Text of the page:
By F. McGuire
A total of 44 percent of U.S. adults say they are financially “better off” than they were a year ago, while 35 percent say they are “worse off,” a new Gallup poll has found.
Another one in five (21 percent) say their financial situation is about the same. This year-over-year financial assessment is slightly less positive than what Americans reported in 2015, when 47 percent said they were better off and 28 percent worse off, Gallup reported. But it is much rosier than the mostly negative assessments recorded between 2008 and early 2012, Gallup reported.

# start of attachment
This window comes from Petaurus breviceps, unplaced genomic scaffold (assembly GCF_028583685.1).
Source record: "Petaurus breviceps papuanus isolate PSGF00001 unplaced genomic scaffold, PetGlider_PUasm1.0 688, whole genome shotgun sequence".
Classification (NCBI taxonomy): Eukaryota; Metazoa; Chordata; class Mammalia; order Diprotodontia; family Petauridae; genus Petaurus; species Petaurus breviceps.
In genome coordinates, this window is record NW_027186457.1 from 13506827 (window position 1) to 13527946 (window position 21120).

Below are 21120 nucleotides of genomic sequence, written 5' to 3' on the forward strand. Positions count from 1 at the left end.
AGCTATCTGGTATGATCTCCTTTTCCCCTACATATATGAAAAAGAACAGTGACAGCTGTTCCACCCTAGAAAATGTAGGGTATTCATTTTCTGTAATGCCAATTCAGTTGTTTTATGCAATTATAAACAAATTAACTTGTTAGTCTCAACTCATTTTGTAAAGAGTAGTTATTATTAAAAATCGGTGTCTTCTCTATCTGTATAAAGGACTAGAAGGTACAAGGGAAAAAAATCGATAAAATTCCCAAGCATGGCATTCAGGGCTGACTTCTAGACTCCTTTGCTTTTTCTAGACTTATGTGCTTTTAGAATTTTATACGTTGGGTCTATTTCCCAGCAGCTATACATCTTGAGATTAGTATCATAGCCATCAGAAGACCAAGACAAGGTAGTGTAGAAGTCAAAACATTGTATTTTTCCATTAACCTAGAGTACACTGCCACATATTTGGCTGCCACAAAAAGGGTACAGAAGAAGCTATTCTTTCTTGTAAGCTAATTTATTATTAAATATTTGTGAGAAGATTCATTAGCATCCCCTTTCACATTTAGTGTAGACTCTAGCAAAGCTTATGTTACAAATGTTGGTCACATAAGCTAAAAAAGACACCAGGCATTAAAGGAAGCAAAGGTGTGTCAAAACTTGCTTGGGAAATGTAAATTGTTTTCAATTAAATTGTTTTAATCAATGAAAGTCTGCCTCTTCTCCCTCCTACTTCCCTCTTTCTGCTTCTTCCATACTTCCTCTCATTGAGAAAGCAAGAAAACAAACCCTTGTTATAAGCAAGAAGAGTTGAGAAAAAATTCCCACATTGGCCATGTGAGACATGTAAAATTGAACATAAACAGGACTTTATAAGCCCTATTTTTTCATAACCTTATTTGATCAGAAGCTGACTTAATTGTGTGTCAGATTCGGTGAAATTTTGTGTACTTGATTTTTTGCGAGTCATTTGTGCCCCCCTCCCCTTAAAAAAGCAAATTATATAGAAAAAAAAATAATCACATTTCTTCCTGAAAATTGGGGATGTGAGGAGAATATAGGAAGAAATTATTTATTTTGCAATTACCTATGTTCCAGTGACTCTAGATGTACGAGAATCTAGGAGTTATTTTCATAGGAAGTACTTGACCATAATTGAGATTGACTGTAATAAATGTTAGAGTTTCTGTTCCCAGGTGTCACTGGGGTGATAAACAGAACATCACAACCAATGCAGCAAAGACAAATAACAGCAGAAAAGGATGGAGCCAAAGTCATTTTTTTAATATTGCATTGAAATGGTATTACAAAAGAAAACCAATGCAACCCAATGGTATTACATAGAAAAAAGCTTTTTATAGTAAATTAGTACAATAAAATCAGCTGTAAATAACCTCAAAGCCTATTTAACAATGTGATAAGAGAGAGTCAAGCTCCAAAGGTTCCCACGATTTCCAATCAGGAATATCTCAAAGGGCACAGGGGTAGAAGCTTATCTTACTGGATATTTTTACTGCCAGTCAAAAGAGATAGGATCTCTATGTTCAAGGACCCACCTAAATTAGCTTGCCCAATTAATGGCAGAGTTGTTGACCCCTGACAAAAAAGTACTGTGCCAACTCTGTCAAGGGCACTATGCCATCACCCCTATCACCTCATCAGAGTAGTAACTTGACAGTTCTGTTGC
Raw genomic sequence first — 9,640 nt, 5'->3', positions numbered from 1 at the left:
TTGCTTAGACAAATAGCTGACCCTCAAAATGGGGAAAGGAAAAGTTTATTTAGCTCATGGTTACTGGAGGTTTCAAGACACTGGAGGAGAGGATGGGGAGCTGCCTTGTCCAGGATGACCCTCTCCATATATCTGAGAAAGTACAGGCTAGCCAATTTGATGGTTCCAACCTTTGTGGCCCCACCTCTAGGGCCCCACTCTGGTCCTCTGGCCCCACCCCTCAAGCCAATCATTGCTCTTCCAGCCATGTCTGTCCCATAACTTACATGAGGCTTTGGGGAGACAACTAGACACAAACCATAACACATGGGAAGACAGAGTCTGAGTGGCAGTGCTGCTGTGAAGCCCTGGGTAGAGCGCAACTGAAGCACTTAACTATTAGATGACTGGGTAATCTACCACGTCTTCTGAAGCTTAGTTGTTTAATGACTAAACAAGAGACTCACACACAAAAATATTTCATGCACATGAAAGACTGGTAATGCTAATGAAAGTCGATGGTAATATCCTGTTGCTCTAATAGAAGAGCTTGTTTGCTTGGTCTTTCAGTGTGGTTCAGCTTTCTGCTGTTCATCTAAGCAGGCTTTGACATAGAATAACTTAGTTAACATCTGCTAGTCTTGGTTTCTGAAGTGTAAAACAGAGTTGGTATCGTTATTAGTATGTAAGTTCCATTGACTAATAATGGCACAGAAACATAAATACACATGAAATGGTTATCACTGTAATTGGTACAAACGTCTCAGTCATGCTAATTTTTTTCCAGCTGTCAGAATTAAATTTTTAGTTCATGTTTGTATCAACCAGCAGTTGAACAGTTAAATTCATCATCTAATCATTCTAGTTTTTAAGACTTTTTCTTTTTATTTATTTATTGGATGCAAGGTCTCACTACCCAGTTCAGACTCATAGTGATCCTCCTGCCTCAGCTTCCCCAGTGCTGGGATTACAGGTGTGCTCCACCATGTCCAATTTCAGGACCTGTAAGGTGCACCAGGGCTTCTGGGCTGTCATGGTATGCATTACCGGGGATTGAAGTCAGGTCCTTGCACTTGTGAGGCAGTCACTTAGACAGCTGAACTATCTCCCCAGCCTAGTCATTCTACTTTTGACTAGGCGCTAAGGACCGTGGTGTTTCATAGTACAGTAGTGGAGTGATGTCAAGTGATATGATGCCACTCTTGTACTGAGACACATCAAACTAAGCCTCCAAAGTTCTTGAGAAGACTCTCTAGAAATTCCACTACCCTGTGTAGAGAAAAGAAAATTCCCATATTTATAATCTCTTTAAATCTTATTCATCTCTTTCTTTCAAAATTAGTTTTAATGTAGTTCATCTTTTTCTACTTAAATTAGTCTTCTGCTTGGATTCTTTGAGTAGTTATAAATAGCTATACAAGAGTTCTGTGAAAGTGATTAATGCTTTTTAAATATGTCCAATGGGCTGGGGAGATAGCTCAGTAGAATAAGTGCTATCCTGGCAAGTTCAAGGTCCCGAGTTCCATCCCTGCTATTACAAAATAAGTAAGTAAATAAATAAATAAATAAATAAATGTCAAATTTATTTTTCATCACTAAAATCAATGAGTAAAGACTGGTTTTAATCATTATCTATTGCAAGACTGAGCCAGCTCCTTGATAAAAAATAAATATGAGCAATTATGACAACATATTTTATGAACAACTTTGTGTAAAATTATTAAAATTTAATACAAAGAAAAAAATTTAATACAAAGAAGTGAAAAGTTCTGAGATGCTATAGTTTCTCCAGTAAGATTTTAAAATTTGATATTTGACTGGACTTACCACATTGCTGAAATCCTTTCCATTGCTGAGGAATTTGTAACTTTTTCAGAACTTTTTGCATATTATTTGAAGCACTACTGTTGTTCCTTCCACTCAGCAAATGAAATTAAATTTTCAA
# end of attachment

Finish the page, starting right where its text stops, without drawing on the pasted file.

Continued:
Since Gallup began polling on this question in the 1970s, Americans’ financial assessments have fluctuated, usually along with the health of the U.S. economy. Only a handful of polls have found a majority of Americans saying they were “better off” than the previous year, including those during the dot-com boom from 1998 to 2000.
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